Scorpions - The Sails of Charon (1977)
Annihilator - The Trend (2010) [even 2 solos in the intro]
Slayer - Captor of Sin (1984 demo). Ha! It even starts with the solo! And the riff comes after the solo!

5 Different verse structures

Thanks for adding this, romanempire249, and the example with the Blind Guardian song - The Throne is one of my favorite songs by them. The Throne has a chorus but the three long "verses" have different music and structure so the song doesn't get repetitive although it's 8 minutes long. Pure genius.
Blind Guardian songwriting is unique and is non-standard for the most part - many of their song structures are like a puzzle. Off the top of my head - Curse My Name and The Holy Grail are pretty odd, too, but I love them.

For example, The Throne by Blind Guardian. It's easy to pick out a single chorus - the "We must serve the fire! " part - and a single prechorus, but the rest of the song (the "verses," if you can even call them that) don't have a single set structure. There's really different types of verses, and it's the greatest song ever.

6 No instrumental intro

Instrumental intros prepare the listener for the tone and mood of the song. But there are songs where the singer just starts singing. Because most of the songs we know have some instrumental intro, at least for 5 seconds, such songs surprise the listener (which can be super cool though).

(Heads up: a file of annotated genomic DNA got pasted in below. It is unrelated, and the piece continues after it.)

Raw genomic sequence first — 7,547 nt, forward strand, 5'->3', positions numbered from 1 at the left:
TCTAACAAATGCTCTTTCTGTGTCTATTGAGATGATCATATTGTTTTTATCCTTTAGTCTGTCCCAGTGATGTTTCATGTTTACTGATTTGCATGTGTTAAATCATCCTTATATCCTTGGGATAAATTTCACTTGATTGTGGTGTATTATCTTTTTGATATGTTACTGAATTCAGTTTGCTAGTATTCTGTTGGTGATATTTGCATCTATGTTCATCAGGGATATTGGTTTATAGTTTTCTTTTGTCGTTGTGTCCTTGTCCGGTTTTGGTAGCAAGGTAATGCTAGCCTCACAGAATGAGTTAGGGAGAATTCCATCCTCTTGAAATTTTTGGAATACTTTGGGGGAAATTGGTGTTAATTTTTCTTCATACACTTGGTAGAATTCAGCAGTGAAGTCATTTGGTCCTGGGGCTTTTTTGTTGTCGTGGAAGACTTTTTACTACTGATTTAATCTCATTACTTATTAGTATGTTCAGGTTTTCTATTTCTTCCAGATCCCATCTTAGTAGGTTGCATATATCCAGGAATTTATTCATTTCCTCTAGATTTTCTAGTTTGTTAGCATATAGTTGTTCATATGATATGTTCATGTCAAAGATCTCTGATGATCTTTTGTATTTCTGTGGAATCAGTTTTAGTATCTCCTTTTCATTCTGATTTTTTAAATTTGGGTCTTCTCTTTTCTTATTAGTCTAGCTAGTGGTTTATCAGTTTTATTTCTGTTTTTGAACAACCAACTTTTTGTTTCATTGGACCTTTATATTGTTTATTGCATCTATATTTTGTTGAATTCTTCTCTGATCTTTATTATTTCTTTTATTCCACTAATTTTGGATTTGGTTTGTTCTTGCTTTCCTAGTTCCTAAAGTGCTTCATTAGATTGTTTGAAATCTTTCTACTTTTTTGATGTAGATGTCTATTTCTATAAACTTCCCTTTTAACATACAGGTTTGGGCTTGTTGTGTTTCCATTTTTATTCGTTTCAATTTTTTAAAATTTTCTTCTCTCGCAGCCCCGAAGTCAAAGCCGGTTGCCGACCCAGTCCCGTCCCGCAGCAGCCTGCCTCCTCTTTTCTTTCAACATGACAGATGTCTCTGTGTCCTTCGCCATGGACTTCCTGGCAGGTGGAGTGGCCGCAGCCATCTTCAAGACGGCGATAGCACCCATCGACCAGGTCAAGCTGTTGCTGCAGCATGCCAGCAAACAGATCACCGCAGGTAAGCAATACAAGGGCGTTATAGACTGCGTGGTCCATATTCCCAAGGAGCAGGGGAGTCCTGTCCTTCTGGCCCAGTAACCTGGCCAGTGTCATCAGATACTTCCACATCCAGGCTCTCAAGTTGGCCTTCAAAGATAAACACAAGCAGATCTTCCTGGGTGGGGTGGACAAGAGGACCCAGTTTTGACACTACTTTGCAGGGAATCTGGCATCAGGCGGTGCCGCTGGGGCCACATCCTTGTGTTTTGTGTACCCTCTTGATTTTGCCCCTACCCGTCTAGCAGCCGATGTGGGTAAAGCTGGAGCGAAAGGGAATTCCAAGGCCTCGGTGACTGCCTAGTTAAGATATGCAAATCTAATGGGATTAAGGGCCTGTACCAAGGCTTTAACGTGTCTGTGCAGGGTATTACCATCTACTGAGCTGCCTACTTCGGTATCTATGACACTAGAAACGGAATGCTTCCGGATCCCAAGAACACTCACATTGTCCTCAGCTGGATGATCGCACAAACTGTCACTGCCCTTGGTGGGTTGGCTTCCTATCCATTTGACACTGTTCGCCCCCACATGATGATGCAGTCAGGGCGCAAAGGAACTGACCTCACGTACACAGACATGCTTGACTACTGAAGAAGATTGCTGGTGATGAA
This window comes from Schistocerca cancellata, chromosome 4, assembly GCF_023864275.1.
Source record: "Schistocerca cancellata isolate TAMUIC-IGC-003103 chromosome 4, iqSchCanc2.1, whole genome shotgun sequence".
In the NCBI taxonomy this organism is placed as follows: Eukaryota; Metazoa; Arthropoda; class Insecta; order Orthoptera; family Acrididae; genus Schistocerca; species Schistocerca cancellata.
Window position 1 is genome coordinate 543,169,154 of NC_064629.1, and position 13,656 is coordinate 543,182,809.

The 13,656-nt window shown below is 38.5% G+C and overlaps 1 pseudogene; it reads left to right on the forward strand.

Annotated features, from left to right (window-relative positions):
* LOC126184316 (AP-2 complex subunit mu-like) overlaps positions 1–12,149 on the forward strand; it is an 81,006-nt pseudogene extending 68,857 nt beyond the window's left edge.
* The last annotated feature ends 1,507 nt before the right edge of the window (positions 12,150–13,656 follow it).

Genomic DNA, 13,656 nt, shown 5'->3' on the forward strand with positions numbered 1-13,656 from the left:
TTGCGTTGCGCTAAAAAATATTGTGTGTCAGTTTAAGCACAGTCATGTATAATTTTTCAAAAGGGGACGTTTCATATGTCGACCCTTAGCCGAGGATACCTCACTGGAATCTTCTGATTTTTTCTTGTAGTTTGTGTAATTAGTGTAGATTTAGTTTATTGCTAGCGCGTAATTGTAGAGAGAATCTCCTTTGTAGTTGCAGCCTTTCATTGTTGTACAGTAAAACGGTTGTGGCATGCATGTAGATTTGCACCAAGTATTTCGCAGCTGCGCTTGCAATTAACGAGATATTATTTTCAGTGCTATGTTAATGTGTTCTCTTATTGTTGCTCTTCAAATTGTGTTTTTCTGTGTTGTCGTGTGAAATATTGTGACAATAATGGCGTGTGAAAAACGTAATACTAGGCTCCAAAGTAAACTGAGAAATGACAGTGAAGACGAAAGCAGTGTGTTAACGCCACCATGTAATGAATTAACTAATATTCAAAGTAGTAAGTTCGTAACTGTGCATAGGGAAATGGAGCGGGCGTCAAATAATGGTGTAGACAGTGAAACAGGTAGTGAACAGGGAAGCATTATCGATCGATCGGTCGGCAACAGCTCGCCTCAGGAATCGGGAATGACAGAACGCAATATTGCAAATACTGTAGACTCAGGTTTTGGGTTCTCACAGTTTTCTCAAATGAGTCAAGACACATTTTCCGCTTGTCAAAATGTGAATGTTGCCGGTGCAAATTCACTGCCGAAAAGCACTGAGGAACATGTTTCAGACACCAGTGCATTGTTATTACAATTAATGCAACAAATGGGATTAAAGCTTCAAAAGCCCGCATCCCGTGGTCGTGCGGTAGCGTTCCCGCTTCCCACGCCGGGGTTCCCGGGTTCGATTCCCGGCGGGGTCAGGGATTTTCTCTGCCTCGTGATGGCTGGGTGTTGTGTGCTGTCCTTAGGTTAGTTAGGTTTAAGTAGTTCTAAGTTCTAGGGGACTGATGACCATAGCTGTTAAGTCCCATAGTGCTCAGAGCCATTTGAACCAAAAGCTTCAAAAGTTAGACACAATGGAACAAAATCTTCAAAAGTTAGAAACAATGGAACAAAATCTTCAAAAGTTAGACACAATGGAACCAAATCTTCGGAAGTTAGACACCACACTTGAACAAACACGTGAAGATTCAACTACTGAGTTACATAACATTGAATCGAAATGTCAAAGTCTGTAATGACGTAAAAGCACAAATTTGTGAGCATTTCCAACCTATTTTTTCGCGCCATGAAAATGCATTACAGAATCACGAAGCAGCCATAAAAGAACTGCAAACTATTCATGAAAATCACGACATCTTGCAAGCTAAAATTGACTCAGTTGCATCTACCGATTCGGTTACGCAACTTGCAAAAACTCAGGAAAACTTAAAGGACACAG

Queen - Bohemian Rhapsody
Pink Floyd - Another Brick In the Wall, Pt. 2
Bon Jovi - You Give Love a Bad Name
Green Day - Basket Case
(for more, check out the list - Top 10 Songs With No Instrumental Intro)

7 Pre-chorus

Blind Guardian's The Throne (2015) is like 8 minutes long and has 3 choruses and 3 pre-choruses. When I first heard the song and its first pre-chorus, I thought "what a great chorus". When it finished and I heard the real chorus, I realized that the song has pre-choruses.
The chorus starts with "We must serve the fire...".
These are the three pre-choruses before every chorus (lyrics aren't absolutely the same but music is):
Pre-chorus 1
I've come to tell you once more
Don't let him break this seal
But let me tell you once more
Peace shall come
Pre-chorus 2
I've come to tell you once more
It's me, I hold the key
But let me tell you once more
Peace shall come